“Serving whole grains and educating students about whole grains will continue to be important aspect of our student nutrition services,” says Jessie Campbell, MPH, RDN, Student Nutrition Services Supervisor for Moscow School District in Idaho. “Whole grains are a vital part of healthy diets, schools play a key role in educating children and families about the health beneﬁts and culinary applications for whole grains,” explains Campbell.
Minneapolis Public Schools also “regret the harmful rollbacks included in the recent USDA School Meals Final Rule that undermine the positive strides made by school districts and the food industry nationwide,” and emphasized that they “will continue to only serve whole grain-rich items while introducing intact whole grains,” according to a statement they posted to Facebook.
Sr. Director Cinde J. Gorbandt, SNS and district dietitian Donna M. Holland, MBA, MS, RDN, LD from Chartwells K12 at Hamilton Ohio City Schools shared a similar sentiment in a statement:
“Turning back standards that address several important issues such as: basic nutrition; health education; and improved community health, are terribly regrettable. The many gains realized since the latest nutrition standards were introduced in school lunches in 2012 are critical for the long-term health of our students. The National School Lunch standards are not just a guide for lunches but also for curriculum content for teaching better health which beneﬁts all Americans. Sadly, for many children, highly reﬁned grains, high fat and high sodium products are common and school lunch is a place where healthy grains, low fat and low sodium foods are readily available. Starting children with knowledge about, and experience with, healthy eating will continue the progress toward healthier communities and reduce the incidence of health issues over time. While we will continue to oﬀer meals that are in compliance with all government regulations, we will do so with the best interests of our students in mind.”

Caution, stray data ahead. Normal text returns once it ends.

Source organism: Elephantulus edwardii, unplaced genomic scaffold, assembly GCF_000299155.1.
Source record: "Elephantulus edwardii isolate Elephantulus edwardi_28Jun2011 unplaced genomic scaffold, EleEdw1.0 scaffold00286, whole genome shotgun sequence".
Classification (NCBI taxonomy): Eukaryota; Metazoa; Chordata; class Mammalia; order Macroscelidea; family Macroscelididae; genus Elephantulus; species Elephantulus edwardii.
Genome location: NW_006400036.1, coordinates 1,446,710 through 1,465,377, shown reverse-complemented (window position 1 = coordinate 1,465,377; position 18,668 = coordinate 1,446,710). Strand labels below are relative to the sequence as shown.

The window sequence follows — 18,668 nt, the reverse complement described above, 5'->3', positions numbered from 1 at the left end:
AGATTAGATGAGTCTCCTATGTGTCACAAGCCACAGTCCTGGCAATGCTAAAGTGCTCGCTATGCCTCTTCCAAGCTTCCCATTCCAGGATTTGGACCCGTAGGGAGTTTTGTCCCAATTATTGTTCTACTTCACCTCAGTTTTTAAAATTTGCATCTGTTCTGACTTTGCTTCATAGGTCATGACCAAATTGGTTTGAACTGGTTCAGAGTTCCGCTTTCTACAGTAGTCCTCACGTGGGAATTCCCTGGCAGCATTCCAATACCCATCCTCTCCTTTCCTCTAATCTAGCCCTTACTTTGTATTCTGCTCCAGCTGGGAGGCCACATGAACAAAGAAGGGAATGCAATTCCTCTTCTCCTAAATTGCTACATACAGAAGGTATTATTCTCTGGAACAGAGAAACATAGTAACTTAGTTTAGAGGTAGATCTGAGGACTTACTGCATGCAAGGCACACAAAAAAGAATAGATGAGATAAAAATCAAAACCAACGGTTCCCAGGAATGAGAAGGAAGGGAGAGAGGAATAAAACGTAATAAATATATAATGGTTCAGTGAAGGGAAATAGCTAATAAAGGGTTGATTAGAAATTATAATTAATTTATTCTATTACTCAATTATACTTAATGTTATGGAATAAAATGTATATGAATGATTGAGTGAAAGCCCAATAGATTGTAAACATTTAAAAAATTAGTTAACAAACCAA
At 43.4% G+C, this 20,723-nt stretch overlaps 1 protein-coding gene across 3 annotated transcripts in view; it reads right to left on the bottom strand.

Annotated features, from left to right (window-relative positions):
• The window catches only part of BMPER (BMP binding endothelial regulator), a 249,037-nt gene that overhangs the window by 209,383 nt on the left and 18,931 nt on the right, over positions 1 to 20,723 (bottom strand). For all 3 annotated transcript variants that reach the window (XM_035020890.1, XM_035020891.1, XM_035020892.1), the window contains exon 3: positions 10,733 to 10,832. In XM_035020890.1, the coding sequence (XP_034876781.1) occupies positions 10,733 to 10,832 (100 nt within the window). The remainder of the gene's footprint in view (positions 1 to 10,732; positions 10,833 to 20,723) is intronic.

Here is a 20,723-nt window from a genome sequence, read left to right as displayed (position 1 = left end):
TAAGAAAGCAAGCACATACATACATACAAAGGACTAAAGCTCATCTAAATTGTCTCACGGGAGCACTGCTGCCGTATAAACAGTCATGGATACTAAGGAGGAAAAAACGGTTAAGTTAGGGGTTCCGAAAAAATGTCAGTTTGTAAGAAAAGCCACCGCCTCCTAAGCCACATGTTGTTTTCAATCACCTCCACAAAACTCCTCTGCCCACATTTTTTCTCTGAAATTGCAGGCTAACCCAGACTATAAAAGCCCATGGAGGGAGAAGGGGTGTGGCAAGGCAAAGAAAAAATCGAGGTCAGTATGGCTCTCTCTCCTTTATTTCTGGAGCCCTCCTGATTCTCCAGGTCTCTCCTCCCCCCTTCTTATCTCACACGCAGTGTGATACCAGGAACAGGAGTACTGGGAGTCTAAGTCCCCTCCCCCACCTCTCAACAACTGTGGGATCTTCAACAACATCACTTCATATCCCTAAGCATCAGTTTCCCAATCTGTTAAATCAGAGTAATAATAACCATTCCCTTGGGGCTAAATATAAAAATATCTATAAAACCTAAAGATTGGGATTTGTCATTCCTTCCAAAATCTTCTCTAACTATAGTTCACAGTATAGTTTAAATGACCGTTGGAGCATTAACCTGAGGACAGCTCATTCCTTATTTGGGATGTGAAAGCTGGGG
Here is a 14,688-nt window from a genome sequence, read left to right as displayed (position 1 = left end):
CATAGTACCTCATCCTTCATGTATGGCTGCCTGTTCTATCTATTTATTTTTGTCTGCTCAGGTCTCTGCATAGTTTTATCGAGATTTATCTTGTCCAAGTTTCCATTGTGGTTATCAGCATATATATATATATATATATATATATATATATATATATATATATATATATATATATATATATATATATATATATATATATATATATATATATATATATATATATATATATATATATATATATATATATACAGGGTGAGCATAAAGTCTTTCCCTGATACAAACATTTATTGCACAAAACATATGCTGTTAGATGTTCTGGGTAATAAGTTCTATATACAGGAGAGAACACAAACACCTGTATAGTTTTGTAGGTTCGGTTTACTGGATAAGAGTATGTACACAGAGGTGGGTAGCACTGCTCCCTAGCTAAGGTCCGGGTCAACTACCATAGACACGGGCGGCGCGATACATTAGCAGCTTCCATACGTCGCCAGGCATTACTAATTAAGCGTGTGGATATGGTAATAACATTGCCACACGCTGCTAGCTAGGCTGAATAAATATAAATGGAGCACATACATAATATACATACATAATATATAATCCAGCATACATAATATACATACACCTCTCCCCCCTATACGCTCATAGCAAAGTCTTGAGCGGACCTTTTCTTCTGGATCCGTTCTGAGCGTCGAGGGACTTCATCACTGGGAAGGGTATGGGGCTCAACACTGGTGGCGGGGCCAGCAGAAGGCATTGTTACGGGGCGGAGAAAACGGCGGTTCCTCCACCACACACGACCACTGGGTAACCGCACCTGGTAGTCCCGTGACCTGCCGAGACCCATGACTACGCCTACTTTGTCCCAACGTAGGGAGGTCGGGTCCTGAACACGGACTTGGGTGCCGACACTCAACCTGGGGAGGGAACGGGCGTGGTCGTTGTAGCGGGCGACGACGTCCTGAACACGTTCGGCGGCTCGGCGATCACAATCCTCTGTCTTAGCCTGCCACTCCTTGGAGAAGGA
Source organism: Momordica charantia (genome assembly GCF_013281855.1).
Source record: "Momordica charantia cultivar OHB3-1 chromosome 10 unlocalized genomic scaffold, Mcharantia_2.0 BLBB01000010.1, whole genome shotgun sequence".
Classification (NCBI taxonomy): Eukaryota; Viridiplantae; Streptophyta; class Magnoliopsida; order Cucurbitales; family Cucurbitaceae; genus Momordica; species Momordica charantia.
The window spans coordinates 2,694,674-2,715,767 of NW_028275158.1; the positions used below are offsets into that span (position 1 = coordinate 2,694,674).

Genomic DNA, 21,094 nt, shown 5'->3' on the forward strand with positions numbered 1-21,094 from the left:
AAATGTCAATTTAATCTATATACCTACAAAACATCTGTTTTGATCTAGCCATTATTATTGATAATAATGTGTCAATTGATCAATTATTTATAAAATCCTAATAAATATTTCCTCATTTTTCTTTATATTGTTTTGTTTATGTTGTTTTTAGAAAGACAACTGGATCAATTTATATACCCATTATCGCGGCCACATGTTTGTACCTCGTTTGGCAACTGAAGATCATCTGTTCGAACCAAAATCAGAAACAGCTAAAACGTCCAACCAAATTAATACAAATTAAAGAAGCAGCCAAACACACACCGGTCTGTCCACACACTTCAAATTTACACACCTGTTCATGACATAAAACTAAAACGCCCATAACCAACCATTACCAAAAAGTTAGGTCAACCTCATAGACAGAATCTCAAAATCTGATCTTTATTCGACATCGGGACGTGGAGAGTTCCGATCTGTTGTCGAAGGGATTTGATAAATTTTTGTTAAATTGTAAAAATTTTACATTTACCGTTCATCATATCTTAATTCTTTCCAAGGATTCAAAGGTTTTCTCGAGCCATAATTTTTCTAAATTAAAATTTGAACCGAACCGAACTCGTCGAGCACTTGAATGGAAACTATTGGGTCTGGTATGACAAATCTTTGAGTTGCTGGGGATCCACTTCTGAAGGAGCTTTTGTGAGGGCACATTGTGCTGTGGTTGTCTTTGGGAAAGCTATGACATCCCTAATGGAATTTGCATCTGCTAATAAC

FoodCorps, an organization that connects kids to healthy food in schools around the country, also expressed disappointment in the weakened school nutrition standards. “We should demand the best for our kids and help the schools that need extra support in meeting these necessary goals. If kids aren’t passing their math tests, we don’t make the tests easier. We should expect the same of our school meals, which feed 30 million children every day—most of whom rely on these meals for their daily nourishment. In the span of the two-month public comment period, the USDA received over 85,000 comments to the pending rule, with 96% opposed to these changes,” said a statement released from the organization. “We know that changing kids’ eating habits takes time and eﬀort, but it is possible and we’re making it happen.”
It is clearer than ever that the consequences of disregarding child nutrition can have stark consequences. A 2017 study published in the New England Journal of Medicine estimates that 57% of today’s children will be obese by age 35. Our lunchrooms are a place to nurture students’ appetites for healthy food and properly fuel their growing brains and bodies. Thus, we urge policy makers and food service professionals to prioritize the health and wellbeing of the next generation, and to not backpedal on existing successes. (Kelly)
[Updated on December 26, 2018]